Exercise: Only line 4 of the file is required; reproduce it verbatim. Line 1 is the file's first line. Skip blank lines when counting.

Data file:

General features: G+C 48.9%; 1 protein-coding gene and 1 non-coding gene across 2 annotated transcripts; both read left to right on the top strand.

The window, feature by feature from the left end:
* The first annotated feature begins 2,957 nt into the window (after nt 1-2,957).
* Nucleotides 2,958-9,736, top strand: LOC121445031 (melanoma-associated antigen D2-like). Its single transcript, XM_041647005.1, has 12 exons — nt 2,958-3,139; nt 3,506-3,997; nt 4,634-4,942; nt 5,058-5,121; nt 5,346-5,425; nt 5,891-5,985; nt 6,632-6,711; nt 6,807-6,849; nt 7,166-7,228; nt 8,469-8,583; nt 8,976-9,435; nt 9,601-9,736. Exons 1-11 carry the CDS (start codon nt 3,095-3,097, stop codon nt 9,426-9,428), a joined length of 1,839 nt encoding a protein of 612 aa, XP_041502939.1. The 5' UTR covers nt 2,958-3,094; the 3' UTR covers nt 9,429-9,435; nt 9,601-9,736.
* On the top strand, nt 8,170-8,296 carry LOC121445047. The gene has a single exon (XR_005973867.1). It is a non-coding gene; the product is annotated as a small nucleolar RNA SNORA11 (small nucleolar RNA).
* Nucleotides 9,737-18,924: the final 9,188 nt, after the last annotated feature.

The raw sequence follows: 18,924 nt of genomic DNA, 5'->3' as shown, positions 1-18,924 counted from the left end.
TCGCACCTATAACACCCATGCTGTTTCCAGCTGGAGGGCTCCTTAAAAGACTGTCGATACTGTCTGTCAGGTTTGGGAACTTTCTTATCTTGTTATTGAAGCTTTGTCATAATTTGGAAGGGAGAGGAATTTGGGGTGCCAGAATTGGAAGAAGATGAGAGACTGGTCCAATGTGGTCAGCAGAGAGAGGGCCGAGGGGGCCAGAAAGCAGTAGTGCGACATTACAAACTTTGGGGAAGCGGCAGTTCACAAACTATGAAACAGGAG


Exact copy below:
* Nucleotides 2,958-9,736, top strand: LOC121445031 (melanoma-associated antigen D2-like). Its single transcript, XM_041647005.1, has 12 exons — nt 2,958-3,139; nt 3,506-3,997; nt 4,634-4,942; nt 5,058-5,121; nt 5,346-5,425; nt 5,891-5,985; nt 6,632-6,711; nt 6,807-6,849; nt 7,166-7,228; nt 8,469-8,583; nt 8,976-9,435; nt 9,601-9,736. Exons 1-11 carry the CDS (start codon nt 3,095-3,097, stop codon nt 9,426-9,428), a joined length of 1,839 nt encoding a protein of 612 aa, XP_041502939.1. The 5' UTR covers nt 2,958-3,094; the 3' UTR covers nt 9,429-9,435; nt 9,601-9,736.